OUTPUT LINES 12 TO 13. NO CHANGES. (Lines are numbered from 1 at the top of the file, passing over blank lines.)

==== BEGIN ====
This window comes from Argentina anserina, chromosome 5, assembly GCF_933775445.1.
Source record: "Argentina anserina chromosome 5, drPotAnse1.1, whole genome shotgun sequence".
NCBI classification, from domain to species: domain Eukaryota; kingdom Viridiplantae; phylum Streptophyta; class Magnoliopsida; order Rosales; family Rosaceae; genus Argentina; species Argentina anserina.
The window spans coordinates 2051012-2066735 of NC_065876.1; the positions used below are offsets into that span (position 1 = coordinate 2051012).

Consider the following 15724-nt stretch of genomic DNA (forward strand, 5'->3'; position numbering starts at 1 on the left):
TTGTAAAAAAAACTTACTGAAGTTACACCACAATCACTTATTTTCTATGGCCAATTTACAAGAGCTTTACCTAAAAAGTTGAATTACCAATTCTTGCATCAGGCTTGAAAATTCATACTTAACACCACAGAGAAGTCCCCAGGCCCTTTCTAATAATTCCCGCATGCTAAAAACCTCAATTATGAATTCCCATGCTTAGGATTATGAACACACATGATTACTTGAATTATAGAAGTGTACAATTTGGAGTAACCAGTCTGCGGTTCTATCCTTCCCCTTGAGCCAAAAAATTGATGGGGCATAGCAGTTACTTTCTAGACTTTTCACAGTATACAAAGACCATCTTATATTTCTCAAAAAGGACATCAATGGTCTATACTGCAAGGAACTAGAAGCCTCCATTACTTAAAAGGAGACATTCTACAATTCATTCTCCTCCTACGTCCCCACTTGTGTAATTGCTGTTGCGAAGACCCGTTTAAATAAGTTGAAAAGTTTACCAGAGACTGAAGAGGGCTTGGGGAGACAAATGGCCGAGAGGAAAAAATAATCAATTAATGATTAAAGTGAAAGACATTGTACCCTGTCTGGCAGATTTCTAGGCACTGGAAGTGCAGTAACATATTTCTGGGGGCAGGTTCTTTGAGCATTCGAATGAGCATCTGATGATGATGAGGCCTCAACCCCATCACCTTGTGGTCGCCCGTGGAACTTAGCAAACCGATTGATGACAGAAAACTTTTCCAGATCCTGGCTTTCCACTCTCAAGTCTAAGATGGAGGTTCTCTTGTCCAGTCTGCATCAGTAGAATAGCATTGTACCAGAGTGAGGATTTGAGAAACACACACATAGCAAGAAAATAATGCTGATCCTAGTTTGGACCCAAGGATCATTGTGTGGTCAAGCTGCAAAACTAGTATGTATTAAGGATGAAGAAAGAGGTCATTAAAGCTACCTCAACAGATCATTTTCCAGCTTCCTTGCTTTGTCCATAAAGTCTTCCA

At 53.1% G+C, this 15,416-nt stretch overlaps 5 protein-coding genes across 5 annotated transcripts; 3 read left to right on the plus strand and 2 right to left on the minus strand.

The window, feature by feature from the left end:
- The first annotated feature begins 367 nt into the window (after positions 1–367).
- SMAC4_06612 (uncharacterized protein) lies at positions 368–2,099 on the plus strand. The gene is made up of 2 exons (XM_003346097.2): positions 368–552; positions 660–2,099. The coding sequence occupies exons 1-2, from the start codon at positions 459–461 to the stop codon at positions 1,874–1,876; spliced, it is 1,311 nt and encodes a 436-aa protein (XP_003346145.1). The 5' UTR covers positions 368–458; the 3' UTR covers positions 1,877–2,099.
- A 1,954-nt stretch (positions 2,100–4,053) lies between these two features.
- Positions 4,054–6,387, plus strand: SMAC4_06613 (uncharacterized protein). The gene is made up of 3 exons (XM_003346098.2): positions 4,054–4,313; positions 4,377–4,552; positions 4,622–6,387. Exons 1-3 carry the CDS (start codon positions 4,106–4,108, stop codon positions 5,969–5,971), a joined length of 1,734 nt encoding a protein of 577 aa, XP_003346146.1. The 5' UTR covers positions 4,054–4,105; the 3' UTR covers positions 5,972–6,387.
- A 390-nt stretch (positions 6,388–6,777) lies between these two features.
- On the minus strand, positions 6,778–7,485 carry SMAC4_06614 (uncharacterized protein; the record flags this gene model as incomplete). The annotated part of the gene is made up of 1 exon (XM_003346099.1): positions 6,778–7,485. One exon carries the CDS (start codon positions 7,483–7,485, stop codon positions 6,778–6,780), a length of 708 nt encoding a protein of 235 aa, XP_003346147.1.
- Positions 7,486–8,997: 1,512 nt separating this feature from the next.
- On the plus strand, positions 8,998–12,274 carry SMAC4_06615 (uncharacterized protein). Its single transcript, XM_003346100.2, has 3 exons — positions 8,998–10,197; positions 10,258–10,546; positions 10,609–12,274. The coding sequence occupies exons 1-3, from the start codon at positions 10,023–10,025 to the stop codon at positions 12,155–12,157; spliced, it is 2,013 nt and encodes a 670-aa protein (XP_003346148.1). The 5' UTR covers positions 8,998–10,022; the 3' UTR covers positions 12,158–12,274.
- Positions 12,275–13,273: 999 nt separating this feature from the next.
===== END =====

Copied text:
- Positions 4,054–6,387, plus strand: SMAC4_06613 (uncharacterized protein). The gene is made up of 3 exons (XM_003346098.2): positions 4,054–4,313; positions 4,377–4,552; positions 4,622–6,387. Exons 1-3 carry the CDS (start codon positions 4,106–4,108, stop codon positions 5,969–5,971), a joined length of 1,734 nt encoding a protein of 577 aa, XP_003346146.1. The 5' UTR covers positions 4,054–4,105; the 3' UTR covers positions 5,972–6,387.
- A 390-nt stretch (positions 6,388–6,777) lies between these two features.